The story of Heart for People begins with another nonprofit, the Christian Drama School of New Jersey, and a graduate named Cindy Garrison Donough.
Deeply moved, Cindy promised to help. Segawa thought little of it: she was a small, young, white girl. Many of the international volunteers who taught at his school over the years had promised to help him. Few ever did.
Cindy returned to the United States with a fire in her heart. She told the director of CDS, Reverend Kim Urbanik, of the joy of the children and the desperate need for a secondary school. Rev. Kim, herself inspired, decided to write and direct a play that raised over $30,000. She sent that money to Segawa in Uganda and he purchased land for a secondary school. Over the next year, CDS hosted fundraisers to pay for cement, beams, nails, roofing, windows, doors, and a well. In Uganda, Segawa asked his students to help build the secondary school during their holiday breaks. They knew they needed this school if they wanted to have a future. The students made bricks and learned how to build. They built the school with their own hands.
Sarah returned in 2011 with Rev. Kim and three other Christian Drama School missionaries to travel around the southern part of Uganda conducting research on the relationship between the free government schools and the communities that needed leaders like Segawa to provide something more. They learned that children were not permitted to attend the “free” government schools without shoes, pencils, books, a uniform, and lunch money every day, making them not very “free” at all. These requirements, intended to ensure that students had the tools to perform well in school, actually served as barriers for children in poverty.
In the midst of this research, Sarah and Rev. Kim met hundreds of children in desperate poverty. They also met three more local leaders just like Segawa who had already started schools to meet the needs of the children in their respective communities. Each of these leaders asked Rev. Kim and Sarah for help. They could barely pay their teachers and feed their students; they needed aid.
But the Christian Drama School was too small to help everyone. The need was too great.
Sarah realized that the connection between Segawa and the Drama School was so successful because it was a relationship; it was personal, it was long-term, and it was direct. What if they could find other groups to link to these Ugandan leaders?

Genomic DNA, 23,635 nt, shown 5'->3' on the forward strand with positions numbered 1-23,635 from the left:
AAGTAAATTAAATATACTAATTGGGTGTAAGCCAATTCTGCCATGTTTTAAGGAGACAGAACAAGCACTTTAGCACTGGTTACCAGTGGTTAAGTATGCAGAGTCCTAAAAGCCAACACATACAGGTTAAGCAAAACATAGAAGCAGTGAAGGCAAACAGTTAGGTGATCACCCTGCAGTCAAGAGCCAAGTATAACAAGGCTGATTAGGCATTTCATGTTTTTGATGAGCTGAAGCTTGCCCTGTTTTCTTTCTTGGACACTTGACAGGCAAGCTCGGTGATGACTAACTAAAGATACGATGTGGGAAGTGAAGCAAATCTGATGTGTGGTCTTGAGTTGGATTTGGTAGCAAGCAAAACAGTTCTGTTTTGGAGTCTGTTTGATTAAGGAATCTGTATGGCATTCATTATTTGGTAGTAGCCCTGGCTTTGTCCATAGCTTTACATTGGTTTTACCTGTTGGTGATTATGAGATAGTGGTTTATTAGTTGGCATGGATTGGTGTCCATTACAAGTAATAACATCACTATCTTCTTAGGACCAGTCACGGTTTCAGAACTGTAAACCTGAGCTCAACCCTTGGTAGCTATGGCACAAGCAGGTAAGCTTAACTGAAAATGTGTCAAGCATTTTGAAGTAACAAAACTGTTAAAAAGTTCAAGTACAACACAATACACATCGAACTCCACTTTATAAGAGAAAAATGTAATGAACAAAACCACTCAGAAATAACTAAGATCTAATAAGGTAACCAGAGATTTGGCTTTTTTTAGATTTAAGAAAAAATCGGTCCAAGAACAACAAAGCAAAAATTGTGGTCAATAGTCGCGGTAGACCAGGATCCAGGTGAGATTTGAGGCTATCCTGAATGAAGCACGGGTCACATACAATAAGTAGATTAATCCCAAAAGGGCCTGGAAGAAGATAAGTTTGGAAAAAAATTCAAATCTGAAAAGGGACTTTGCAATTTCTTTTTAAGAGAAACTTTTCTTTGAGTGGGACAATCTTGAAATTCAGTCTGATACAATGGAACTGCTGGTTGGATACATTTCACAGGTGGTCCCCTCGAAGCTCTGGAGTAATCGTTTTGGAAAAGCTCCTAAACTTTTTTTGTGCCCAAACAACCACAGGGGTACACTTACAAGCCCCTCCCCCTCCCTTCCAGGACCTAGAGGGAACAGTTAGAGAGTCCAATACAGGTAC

And so Heart for People was born.
We are not an American charity that builds schools in Uganda. We are supporting local Ugandan initiatives to fight poverty and give vulnerable children an opportunity for education. We accomplish this by connecting them with schools and groups in the United States. We are supporting, not governing, our Ugandan partners who already know far more than we can ever hope to learn about the poverty in their communities.
Heart for People supports nearly 1,000 children at five Ugandan schools. And we need YOU to continue supporting them. Consider becoming a sponsor, organizing a Read to Roof fundraiser, or starting a chapter with your school or church to foster relationships, engage youth, and to make an incredible impact in Uganda.
The Christian Drama School, or CDS, is a nonprofit youth program for children and teenagers. Cindy graduated from CDS and then from college with a teaching degree in 2006. Though excited to start a career as a teacher, she felt called to do something bigger with her life. So in 2008, she found herself volunteering at an orphanage-school in Uganda run by a man named Segawa Ephraim.
Cindy soon recognized that there was a uniqueness about Segawa. He possessed a tangible selflessness and passionate energy for the children in his community. You can read more about him here. In 2008, the first group of children was about to graduate from his primary school and had nowhere to go afterwards. He called a meeting of the volunteers and asked them for help. He could not afford to pay for secondary school, but he also could not allow them to go back to the streets.
The school officially opened in the summer of 2010. Rev. Kim, Cindy, and another CDS student, Sarah Harrs, flew to Uganda for the official opening ceremony. All three were awed by the joyous children who, in the midst of extreme poverty, generously shared their food and gave gifts to each other and to the American visitors.
Sarah went to college in the following fall with serious questions about the state of education in Uganda. She learned of a United Nations mandate that every child should have access to primary education, a mandate that Uganda agreed to enact. So why didn’t Segawa’s students have access to the other schools?